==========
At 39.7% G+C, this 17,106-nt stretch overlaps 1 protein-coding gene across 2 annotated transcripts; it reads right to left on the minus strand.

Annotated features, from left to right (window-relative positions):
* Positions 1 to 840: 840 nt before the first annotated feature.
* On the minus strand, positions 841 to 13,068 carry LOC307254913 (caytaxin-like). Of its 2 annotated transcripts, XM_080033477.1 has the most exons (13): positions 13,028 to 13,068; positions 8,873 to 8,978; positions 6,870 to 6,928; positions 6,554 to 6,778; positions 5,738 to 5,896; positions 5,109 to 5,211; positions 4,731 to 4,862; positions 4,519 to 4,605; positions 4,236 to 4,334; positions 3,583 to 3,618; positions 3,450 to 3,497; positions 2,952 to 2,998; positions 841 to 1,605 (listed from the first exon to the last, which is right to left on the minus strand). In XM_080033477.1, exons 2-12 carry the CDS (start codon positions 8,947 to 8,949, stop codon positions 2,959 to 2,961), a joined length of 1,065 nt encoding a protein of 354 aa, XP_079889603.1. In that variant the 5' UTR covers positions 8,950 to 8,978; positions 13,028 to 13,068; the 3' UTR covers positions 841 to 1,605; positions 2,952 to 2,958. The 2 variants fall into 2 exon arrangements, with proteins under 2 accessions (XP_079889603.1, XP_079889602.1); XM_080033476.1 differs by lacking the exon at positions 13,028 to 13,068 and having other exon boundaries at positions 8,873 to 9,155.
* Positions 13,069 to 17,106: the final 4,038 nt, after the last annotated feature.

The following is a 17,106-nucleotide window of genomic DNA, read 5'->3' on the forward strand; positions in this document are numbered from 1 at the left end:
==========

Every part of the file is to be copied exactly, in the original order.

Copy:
At 39.7% G+C, this 17,106-nt stretch overlaps 1 protein-coding gene across 2 annotated transcripts; it reads right to left on the minus strand.

Annotated features, from left to right (window-relative positions):
* Positions 1 to 840: 840 nt before the first annotated feature.
* On the minus strand, positions 841 to 13,068 carry LOC307254913 (caytaxin-like). Of its 2 annotated transcripts, XM_080033477.1 has the most exons (13): positions 13,028 to 13,068; positions 8,873 to 8,978; positions 6,870 to 6,928; positions 6,554 to 6,778; positions 5,738 to 5,896; positions 5,109 to 5,211; positions 4,731 to 4,862; positions 4,519 to 4,605; positions 4,236 to 4,334; positions 3,583 to 3,618; positions 3,450 to 3,497; positions 2,952 to 2,998; positions 841 to 1,605 (listed from the first exon to the last, which is right to left on the minus strand). In XM_080033477.1, exons 2-12 carry the CDS (start codon positions 8,947 to 8,949, stop codon positions 2,959 to 2,961), a joined length of 1,065 nt encoding a protein of 354 aa, XP_079889603.1. In that variant the 5' UTR covers positions 8,950 to 8,978; positions 13,028 to 13,068; the 3' UTR covers positions 841 to 1,605; positions 2,952 to 2,958. The 2 variants fall into 2 exon arrangements, with proteins under 2 accessions (XP_079889603.1, XP_079889602.1); XM_080033476.1 differs by lacking the exon at positions 13,028 to 13,068 and having other exon boundaries at positions 8,873 to 9,155.
* Positions 13,069 to 17,106: the final 4,038 nt, after the last annotated feature.

The following is a 17,106-nucleotide window of genomic DNA, read 5'->3' on the forward strand; positions in this document are numbered from 1 at the left end: